Since the launch of the first free downloads site (Napster) in 1999, CD sales worldwide have fallen by over 6% and revenues for the big five record company’s fallen by over 9%.
The Record Companies are blaming this dramatic downfall in sales on the easy availability of free music on the Internet and the ease at which it can be downloaded. Up until recently the record companies would have nothing to do with the Internet. Until recently they didn’t realise just quite what they were missing out on, the worlds biggest market.
How many legal downloads of music from the major record labels were there? Hardly any. Because, until now, for the most part major labels have kept their music off the net. The major record companies' response to piracy wasn't to establish alternative legitimate sites where fans could pay for their music. Instead, they unleashed their lawyers.
They attacked the release the of the first portable Mp3 player, the Diamond Rio, claiming it was a device that blatantly encouraged piracy. But they were ‘wrong’ said a judge, it could also play perfectly legitimate mp3’s, freely released as a marketing tool by up and coming bands. The record companies lost and now there are hundreds of mp3 players available.
Their next step was to attack the websites themselves. The first attack was on the popular mp3.com. Industry lawyers crushed the site in the courts and forced it to stop offering downloads. But the arch enemy was Napster (2) but even if they succeed in this battle, other free Mp3 sites are sure to appear.
Recently the big five companies began to fight back against the illegal download sites. Finally, major labels have realised the only long-term hope of dealing with music piracy on the internet is to offer fans a legitimate, equally convenient alternative: official downloads from company sites which are paid for just as fans now pay for their music in the shops.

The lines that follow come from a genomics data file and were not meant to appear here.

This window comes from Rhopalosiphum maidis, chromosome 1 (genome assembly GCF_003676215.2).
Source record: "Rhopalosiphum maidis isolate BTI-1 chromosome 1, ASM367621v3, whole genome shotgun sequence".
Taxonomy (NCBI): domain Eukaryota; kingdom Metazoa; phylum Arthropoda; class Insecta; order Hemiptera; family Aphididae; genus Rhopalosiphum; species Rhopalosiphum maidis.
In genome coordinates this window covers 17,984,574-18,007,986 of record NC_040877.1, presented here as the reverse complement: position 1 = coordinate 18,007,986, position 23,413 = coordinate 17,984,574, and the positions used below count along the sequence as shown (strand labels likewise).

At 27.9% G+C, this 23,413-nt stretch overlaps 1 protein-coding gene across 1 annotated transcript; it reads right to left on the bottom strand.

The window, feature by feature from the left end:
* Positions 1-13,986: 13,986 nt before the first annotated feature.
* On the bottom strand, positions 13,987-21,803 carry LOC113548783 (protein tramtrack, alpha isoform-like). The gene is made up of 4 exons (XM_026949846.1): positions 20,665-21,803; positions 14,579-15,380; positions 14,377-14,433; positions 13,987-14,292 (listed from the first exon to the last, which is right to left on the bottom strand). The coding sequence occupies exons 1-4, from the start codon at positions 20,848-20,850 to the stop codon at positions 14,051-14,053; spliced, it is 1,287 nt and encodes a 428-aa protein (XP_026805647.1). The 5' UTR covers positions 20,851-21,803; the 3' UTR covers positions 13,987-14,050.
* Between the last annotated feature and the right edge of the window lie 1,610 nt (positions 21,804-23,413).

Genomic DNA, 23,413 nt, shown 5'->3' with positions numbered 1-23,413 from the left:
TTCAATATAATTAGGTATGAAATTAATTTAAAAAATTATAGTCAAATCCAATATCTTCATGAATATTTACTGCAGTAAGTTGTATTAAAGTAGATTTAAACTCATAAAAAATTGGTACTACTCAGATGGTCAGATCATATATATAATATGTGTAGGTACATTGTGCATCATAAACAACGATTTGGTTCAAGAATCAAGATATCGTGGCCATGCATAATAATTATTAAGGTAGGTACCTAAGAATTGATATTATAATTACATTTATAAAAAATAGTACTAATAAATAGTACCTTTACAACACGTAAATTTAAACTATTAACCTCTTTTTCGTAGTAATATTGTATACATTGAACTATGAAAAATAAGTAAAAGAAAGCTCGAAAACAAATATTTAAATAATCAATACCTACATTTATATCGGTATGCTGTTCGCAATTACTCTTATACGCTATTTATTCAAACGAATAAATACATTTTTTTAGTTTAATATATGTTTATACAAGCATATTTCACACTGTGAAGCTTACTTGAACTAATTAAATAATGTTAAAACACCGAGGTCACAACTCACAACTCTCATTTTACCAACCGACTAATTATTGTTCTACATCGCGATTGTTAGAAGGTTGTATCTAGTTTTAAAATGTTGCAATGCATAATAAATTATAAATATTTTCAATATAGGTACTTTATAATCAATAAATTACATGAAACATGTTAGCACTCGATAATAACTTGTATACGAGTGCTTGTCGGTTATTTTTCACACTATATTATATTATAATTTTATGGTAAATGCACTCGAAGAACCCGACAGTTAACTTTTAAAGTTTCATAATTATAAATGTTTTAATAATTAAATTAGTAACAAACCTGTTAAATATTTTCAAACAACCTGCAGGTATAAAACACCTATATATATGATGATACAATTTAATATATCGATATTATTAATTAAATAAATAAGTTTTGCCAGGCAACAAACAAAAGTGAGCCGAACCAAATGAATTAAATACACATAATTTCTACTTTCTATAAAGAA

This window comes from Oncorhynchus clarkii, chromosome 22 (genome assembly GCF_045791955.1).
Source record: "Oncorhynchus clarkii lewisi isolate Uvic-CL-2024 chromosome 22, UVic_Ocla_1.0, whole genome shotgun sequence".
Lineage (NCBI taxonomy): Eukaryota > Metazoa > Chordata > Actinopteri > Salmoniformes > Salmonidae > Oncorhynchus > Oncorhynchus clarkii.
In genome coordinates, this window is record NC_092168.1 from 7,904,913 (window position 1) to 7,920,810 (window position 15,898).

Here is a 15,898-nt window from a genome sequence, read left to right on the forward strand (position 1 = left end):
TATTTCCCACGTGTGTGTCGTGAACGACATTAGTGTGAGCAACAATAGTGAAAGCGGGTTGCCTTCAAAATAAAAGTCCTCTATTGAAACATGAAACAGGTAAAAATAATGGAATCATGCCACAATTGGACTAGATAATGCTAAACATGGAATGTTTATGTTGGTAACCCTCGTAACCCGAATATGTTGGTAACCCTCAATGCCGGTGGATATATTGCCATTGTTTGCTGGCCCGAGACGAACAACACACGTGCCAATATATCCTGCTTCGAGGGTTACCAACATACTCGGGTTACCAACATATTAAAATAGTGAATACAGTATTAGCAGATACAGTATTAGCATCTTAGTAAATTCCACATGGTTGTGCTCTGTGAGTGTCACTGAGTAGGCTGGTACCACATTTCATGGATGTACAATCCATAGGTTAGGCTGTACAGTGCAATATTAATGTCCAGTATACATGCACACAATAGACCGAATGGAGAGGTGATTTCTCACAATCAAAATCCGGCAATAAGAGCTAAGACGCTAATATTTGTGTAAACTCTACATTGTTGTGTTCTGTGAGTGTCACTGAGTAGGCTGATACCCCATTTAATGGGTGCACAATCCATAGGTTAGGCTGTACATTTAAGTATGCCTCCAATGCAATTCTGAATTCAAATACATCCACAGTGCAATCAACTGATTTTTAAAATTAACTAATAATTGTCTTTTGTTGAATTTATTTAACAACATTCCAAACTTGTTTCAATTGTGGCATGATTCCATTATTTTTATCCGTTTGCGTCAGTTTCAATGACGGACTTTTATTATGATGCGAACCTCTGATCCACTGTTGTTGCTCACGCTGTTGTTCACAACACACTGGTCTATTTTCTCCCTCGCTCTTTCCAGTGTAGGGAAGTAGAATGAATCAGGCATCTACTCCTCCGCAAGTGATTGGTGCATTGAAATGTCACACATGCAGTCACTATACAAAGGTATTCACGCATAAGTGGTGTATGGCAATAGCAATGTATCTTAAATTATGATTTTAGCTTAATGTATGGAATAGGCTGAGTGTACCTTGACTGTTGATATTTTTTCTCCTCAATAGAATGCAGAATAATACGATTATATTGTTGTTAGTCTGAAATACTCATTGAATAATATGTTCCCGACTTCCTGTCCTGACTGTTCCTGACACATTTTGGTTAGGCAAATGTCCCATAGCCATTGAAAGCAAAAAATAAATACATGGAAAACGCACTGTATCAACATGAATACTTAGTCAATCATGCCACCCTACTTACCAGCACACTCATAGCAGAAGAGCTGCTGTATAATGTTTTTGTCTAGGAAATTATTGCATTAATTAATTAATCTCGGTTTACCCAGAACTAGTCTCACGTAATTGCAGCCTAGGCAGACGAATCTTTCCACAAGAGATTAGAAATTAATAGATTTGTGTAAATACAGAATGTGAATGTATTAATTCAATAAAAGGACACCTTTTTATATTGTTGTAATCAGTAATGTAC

Having started so late, the record companies are at a major disadvantage. Music fans using the Internet have got used to Internet downloads being free, and it is going to take a lot of persuading to make them start paying for it.
This task is not going to be made easier by the strange methods the record companies will use to sell their music. Firstly it will not be in Mp3 format. It will be in a variety of encrypted formats which paying customer’s will then only play on their computer.
The other major problem with these is that most will not be able to be played on portable mp3 players. For example Sony music downloads will only play on a Sony mp3 player. And Sony products will not play music from other official sources.
The advantages to this system will be that the record companies will be able to make available better quality mp3’s and with faster download speeds. As the Internet develops it is likely that the record companies will have to involve themselves a lot more.
Music will always be available through the Internet, and the record companies are beginning to head in the right direction to do that properly. The debate will rage on, but however you look at it, the way we buy and listen to music is evolving. Now it’s all down to whether the record companies can keep up.